Workshop of Velázquez (Spanish, Seville 1599–1660 Madrid)
Oil on canvas
27 1/4 x 22 1/4 in. (69.2 x 56.5 cm)
Marquand Collection, Gift of Henry G. Marquand, 1889
Not on view
When this painting entered the Museum's collection in 1889, it was thought to be a self-portrait by Velázquez. Since then, both the attribution and the identification of the sitter have been questioned. A highly accomplished painting, it shows many characteristics of Velázquez's working process as well as signature marks such as the free brushstrokes in the background. To some, the execution appears tentative and the sharper range and handling of color seem atypical of the artist's core body of work. The portrait is thus often attributed to Juan Bautista del Mazo, Velázquez's son-in-law and best pupil, although its quality is finer than that of the independent works usually associated with him.
Manuel de Godoy, Prince of the Peace, Madrid (by 1808–13; bought with a portrait of the Count Duke of Olivares, for 600 guineas, by G. A. Wallis for Buchanan); [William Buchanan, London, 1813–14; sold to Lansdowne]; Henry Petty-FitzMaurice, 3rd Marquess of Lansdowne, Lansdowne House, London (1814–d. 1863); by descent to Henry Charles Keith Petty-FitzMaurice, 5th Marquess of Lansdowne, Lansdowne House (1866–88; probably sold to Agnew); [Thomas Agnew and Sons, London 1888–89; sold to Marquand]; Henry G. Marquand, New York (1889)
London. British Institution. 1867, no. 55 (as a self-portrait by Velázquez, lent by the Marquess of Lansdowne).
London. Royal Academy of Arts. "Winter Exhibition," 1877, no. 101 (as a self-portrait by Velázquez, lent by the Marquis of Lansdowne).
Palm Beach. Society of the Four Arts. "Spanish Painting, XVII–XX Centuries," January 4–27, 1963, no catalogue?
New York. The Metropolitan Museum of Art. "Velázquez Rediscovered," November 17, 2009–February 7, 2010, no catalogue.
New York. The Metropolitan Museum of Art. "Velázquez Portraits: Truth in Painting," November 4, 2016–March 14, 2017, no catalogue.
W[illiam]. Buchanan. Memoirs of Painting, with a Chronological History of the Importation of Pictures by the Great Masters into England since the French Revolution. London, 1824, vol. 2, p. 244, no. 8, calls it a self-portrait by Velázquez, companion to a portrait of the Count Duke of Olivares, and lists it among pictures purchased by George Augustus Wallis in Spain in 1813, from the collection of the Prince of Peace.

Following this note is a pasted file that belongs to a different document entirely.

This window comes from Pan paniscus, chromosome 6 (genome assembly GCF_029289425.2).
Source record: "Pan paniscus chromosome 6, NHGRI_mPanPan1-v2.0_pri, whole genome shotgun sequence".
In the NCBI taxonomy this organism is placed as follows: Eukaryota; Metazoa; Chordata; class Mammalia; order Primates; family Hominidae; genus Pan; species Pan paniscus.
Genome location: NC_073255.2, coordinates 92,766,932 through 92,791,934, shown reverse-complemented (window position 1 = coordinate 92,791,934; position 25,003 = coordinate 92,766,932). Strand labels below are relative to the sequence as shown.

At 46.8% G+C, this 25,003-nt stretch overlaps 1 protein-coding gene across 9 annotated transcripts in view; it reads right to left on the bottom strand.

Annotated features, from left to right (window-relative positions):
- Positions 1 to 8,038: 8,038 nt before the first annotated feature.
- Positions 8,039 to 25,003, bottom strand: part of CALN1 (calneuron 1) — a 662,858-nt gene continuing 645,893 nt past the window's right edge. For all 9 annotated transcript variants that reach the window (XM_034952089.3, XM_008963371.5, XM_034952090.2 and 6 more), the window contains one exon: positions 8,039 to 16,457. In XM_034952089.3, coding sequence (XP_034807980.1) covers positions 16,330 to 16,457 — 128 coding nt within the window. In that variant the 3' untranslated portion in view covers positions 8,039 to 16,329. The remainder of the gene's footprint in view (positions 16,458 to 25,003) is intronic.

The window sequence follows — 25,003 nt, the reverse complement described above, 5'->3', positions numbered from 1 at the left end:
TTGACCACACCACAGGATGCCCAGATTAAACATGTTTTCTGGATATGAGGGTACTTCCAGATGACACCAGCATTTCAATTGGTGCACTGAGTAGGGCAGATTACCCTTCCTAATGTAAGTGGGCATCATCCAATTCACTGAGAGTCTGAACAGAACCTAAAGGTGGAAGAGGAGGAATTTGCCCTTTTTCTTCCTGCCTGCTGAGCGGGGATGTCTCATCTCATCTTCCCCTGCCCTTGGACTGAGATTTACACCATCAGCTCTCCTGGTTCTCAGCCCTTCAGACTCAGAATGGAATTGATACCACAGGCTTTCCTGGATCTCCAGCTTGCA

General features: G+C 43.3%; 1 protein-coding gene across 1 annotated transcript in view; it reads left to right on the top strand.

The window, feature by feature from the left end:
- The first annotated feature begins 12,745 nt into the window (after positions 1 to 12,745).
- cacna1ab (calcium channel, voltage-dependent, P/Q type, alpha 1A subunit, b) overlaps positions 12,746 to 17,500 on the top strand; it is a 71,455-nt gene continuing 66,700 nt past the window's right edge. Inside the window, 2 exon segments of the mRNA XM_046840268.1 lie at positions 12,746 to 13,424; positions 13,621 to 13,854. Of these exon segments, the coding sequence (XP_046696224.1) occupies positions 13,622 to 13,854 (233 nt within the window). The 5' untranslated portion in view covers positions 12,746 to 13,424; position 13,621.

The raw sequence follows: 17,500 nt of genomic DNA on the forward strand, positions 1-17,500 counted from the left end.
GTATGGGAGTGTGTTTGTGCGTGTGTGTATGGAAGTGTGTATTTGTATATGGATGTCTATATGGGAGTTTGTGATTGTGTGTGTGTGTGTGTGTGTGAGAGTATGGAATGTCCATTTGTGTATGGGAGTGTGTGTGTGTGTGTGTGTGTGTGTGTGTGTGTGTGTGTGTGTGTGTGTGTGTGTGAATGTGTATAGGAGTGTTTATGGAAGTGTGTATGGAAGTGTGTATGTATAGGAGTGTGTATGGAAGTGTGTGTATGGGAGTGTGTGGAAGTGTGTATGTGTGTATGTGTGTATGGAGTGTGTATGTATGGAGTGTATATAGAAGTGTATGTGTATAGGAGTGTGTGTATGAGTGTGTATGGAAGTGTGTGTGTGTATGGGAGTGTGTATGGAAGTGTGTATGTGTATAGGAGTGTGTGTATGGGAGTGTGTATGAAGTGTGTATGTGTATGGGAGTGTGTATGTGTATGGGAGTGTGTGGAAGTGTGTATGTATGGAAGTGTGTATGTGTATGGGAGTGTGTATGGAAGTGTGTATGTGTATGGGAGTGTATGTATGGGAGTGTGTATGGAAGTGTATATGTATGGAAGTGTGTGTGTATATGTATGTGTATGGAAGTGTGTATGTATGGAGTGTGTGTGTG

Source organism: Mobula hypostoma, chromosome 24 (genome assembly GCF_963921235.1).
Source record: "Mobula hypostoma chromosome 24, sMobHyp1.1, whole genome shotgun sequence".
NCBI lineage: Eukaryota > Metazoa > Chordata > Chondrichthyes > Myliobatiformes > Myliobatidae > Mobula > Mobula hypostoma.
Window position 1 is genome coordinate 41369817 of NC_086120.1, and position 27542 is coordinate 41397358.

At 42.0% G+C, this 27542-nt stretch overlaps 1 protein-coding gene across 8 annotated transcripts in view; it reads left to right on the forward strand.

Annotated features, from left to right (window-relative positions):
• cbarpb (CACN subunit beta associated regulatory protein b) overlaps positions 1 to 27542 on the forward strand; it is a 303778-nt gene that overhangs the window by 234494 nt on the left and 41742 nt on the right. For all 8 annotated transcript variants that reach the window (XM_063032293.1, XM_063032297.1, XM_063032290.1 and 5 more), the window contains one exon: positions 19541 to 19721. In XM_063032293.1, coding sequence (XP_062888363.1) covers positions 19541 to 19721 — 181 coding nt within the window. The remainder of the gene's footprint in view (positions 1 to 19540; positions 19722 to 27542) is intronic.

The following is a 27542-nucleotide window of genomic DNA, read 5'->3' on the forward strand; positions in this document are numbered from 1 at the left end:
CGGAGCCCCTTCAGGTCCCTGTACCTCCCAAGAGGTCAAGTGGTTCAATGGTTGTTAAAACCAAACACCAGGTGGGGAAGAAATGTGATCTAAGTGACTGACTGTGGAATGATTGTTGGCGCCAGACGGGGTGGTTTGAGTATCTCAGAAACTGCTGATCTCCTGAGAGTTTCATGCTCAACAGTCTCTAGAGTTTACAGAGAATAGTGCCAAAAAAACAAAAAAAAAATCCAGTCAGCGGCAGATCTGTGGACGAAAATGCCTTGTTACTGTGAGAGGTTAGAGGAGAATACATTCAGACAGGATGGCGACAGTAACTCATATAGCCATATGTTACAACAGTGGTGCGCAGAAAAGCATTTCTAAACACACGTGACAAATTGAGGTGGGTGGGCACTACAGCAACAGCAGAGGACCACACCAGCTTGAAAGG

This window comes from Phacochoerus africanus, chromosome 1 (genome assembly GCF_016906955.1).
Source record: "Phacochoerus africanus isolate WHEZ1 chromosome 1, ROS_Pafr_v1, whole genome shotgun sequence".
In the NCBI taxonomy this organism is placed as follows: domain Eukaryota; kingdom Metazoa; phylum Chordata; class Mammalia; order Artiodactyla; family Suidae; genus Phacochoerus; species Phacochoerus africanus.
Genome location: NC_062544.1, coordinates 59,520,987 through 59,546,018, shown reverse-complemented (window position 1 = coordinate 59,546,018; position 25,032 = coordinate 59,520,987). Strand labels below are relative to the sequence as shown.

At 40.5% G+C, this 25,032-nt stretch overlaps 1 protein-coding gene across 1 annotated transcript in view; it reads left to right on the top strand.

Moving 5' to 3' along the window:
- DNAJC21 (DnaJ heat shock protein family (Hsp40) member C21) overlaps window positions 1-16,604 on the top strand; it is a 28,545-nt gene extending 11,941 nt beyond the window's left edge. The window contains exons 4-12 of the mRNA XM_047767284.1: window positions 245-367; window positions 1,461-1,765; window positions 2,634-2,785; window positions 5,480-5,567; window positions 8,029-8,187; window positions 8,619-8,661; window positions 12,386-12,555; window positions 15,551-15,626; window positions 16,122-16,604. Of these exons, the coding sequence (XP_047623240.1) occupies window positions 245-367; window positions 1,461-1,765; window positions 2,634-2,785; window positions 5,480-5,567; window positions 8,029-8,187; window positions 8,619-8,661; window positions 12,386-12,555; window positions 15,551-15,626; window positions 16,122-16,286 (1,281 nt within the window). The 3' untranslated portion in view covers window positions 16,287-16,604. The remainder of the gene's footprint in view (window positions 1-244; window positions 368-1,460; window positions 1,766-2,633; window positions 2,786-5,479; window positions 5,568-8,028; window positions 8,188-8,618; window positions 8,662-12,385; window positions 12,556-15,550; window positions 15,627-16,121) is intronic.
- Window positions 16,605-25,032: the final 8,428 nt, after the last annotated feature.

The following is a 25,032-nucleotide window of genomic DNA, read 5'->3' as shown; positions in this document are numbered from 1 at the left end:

G[ustav]. F[riedrich]. Waagen. Works of Art and Artists in England. London, 1838, vol. 2, p. 265, describes it as a self-portrait by Velázquez at Lansdowne House, London.
G[ustav]. F[riedrich]. Waagen. Kunstwerke und Künstler in England und Paris. Vol. 2, Kunstwerke und Künstler in England. Berlin, 1838, p. 77.
Mrs. Jameson. Companion to the Most Celebrated Private Galleries of Art in London. London, 1844, pp. 290, 312, no. 56, refers to it as a self-portrait by Velázquez at Lansdowne House.
J. J. A. Bristead. Manuscript catalogue of Spanish paintings. 1870–75, p. 31, attributes it to Velázquez.
Charles B. Curtis. Velazquez and Murillo. London, 1883, pp. 82–83, no. 201, attributes it to Velázquez and states that "this picture is different from any other known to the writer. The features, however, seem to resemble those of Velazquez.".
Paul Lefort. Velazquez. Paris, 1888, p. 148, calls it a self-portrait by Velázquez.
Carl Justi. Diego Velázquez and His Times. London, 1889, pp. 426–27, discusses it as a fine portrait of an unknown Spanish cavalier, previously thought to be a self-portrait painted by Velázquez; remarks that it is "executed in his second manner" and exhibits some resemblance to the artist, though more in the glance than in the features.
Catalogue of the Paintings in the Metropolitan Museum of Art. New York, 1905, p. 176, no. 270, lists it as a self-portrait by Velázquez.
R. A. M. Stevenson. Velasquez. London, 1906, p. 138, considers it a self-portrait by Velázquez.
Bryson Burroughs. Catalogue of Paintings. 1st ed. New York, 1914, p. 270, calls it a portrait of Velázquez from his school.
August L. Mayer. Velazquez: A Catalogue Raisonné of the Pictures and Drawings. London, 1936, p. 90, no. 386, pl. 121, refers to it as a studio copy of a lost original (no. 385, "Portrait of a Young Man", dated around 1632–36) for which he gives no provenance; mentions having seen another version in 1935 in the possession of D. Apolinar Sánchez, Madrid.